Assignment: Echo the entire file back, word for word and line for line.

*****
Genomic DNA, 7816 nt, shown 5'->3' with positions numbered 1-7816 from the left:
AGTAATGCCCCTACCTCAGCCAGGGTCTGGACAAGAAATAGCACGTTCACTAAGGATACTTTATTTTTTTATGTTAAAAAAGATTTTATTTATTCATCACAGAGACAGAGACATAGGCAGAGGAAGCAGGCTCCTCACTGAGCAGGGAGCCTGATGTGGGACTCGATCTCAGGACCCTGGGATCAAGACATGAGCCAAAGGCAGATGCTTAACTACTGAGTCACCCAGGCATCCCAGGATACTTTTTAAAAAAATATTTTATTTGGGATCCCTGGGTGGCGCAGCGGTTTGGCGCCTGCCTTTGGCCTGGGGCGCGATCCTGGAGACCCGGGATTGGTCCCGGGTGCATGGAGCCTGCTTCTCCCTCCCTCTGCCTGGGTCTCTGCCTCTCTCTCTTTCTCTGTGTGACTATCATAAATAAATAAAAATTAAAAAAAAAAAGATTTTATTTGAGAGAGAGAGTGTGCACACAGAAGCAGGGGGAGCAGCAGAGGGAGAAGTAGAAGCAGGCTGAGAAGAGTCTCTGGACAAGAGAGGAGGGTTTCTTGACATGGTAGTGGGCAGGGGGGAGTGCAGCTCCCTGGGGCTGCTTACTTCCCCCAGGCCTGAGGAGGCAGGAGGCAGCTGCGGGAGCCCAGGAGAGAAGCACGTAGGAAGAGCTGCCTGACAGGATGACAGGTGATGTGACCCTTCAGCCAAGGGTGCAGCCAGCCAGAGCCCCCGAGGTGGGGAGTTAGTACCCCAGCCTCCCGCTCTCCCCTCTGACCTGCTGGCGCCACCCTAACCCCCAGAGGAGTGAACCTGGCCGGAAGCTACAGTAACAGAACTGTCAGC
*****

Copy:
Genomic DNA, 7816 nt, shown 5'->3' with positions numbered 1-7816 from the left:
AGTAATGCCCCTACCTCAGCCAGGGTCTGGACAAGAAATAGCACGTTCACTAAGGATACTTTATTTTTTTATGTTAAAAAAGATTTTATTTATTCATCACAGAGACAGAGACATAGGCAGAGGAAGCAGGCTCCTCACTGAGCAGGGAGCCTGATGTGGGACTCGATCTCAGGACCCTGGGATCAAGACATGAGCCAAAGGCAGATGCTTAACTACTGAGTCACCCAGGCATCCCAGGATACTTTTTAAAAAAATATTTTATTTGGGATCCCTGGGTGGCGCAGCGGTTTGGCGCCTGCCTTTGGCCTGGGGCGCGATCCTGGAGACCCGGGATTGGTCCCGGGTGCATGGAGCCTGCTTCTCCCTCCCTCTGCCTGGGTCTCTGCCTCTCTCTCTTTCTCTGTGTGACTATCATAAATAAATAAAAATTAAAAAAAAAAAGATTTTATTTGAGAGAGAGAGTGTGCACACAGAAGCAGGGGGAGCAGCAGAGGGAGAAGTAGAAGCAGGCTGAGAAGAGTCTCTGGACAAGAGAGGAGGGTTTCTTGACATGGTAGTGGGCAGGGGGGAGTGCAGCTCCCTGGGGCTGCTTACTTCCCCCAGGCCTGAGGAGGCAGGAGGCAGCTGCGGGAGCCCAGGAGAGAAGCACGTAGGAAGAGCTGCCTGACAGGATGACAGGTGATGTGACCCTTCAGCCAAGGGTGCAGCCAGCCAGAGCCCCCGAGGTGGGGAGTTAGTACCCCAGCCTCCCGCTCTCCCCTCTGACCTGCTGGCGCCACCCTAACCCCCAGAGGAGTGAACCTGGCCGGAAGCTACAGTAACAGAACTGTCAGC